The wheel may create an issue with condo owners living uphill from the project because they've long enjoyed unobstructed views of Manhattan and the Statue of Liberty. Mr. Accornero said the New York Wheel team has worked to keep the structure slim and unobtrusive, but the wheel is designed to light up at night. That might irk neighboring homeowners.
    Mr. Accornero said the community is still trying to figure out the best way to lure any visitors to the new attractions into the St. George neighborhood. A big part of the reason the city is pursuing the wheel and the neighboring outlet mall project is to get the 20 million tourists who ride the Staten Island ferry each year to actually stick around rather than simply re-board the ferry and return to Manhattan.
    "We want to make sure it's an open site, and we're working with EDC on that, but ultimately it's up to the chamber of commerce, the business owners and the cultural institutions to make sure people know they're here," Mr. Accornero said.
    The other challenge will be promoting the Ferris wheel itself with stiff competition from halfway around the world. Mr. Marin has to compete with a new wheel in Dubai, which was announced in February and will be 688-feet high. The Dubai wheel will also be designed by the same European company.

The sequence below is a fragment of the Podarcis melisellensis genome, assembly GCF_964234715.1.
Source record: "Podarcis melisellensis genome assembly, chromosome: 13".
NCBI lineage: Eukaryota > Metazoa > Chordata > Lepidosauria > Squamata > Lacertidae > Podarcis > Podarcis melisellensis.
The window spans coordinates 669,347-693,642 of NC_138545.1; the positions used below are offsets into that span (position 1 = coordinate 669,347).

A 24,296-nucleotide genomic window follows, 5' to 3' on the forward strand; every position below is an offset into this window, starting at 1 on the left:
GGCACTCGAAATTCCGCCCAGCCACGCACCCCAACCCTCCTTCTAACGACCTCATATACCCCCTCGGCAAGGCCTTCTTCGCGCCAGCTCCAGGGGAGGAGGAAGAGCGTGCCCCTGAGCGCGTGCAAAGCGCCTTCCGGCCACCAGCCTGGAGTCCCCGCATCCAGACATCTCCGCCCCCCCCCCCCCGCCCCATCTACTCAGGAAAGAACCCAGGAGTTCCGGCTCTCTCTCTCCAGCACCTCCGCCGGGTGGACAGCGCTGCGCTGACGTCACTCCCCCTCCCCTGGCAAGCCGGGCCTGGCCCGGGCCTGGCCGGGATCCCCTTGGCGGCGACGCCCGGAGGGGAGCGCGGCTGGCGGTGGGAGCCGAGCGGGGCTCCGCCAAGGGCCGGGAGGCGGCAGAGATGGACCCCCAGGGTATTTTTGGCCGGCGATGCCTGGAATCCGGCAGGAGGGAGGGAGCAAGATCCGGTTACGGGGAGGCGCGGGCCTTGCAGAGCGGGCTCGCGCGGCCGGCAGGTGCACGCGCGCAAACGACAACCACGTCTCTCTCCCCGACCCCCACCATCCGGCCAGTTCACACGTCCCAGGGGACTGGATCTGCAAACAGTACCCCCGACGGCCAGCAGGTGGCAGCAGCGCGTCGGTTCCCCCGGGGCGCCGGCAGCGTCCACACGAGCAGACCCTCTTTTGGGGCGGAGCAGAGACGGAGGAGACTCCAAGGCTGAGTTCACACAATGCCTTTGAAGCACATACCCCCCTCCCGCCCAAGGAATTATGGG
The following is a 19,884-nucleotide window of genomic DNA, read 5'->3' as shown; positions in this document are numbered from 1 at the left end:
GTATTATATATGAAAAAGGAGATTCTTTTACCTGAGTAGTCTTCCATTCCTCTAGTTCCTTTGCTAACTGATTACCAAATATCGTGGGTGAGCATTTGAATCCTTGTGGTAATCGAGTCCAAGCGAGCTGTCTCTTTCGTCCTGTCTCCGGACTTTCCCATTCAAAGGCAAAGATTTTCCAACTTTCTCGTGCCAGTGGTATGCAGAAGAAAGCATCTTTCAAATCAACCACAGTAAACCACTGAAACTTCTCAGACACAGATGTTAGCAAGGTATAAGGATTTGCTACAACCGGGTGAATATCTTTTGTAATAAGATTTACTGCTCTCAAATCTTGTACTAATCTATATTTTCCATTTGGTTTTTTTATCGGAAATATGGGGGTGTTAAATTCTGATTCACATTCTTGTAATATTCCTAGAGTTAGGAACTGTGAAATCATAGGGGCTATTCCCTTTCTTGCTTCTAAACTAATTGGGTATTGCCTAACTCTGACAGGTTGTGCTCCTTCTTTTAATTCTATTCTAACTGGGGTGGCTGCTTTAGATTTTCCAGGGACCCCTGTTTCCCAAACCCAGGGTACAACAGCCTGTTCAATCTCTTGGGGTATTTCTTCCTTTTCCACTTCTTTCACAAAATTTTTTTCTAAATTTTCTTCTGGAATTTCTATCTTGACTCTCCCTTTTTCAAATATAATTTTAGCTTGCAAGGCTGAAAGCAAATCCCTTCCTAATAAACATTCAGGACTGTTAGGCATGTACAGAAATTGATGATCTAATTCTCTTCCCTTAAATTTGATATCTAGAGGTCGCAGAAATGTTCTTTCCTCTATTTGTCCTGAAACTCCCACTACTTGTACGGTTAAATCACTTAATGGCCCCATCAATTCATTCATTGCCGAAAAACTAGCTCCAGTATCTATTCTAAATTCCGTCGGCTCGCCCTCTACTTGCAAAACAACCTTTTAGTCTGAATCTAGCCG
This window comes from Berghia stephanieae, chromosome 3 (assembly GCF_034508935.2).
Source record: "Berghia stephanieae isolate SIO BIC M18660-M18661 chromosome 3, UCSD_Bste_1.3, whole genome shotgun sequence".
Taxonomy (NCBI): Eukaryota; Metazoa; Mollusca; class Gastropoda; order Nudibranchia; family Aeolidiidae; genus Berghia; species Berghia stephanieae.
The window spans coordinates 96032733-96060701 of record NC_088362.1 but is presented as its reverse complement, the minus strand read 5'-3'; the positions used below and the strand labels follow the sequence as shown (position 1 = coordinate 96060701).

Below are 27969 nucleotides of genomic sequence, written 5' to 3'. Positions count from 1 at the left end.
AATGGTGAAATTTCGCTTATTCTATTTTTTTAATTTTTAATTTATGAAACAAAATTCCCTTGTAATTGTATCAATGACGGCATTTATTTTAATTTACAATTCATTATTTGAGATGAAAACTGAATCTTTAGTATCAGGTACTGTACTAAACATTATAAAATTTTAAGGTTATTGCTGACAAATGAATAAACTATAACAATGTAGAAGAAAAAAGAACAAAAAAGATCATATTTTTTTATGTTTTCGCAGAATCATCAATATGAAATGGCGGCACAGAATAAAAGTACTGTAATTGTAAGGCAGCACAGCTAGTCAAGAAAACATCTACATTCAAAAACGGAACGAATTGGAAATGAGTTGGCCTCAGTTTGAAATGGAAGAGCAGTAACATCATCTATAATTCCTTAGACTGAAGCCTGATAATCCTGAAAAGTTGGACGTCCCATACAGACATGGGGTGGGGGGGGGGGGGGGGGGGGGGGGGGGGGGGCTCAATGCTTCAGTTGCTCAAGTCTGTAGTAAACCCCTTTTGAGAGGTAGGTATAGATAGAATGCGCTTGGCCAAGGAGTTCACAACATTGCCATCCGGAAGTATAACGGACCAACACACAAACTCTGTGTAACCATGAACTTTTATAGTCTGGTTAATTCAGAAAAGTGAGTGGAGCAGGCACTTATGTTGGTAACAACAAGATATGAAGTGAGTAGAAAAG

But Mr. Marin, who had topped wheels in Las Vegas, London and a few Asian cities, said he gave the designer his "blessing to work on the project" and is unfazed by the pending rivalry.
    "It's about size, but it's also about location," is added. "And I'm sorry, but Dubai has nothing on the Statue of Liberty, the World Trade Center and the rest of New York."

  14. #59

  15. #60


    More than a wheel.

    Let's see how long it takes to get this off the ground. Well, not literally.

    If they have to name it, hope it's something to do with wheels or circles. We already missed out on Jet Blue Stadium.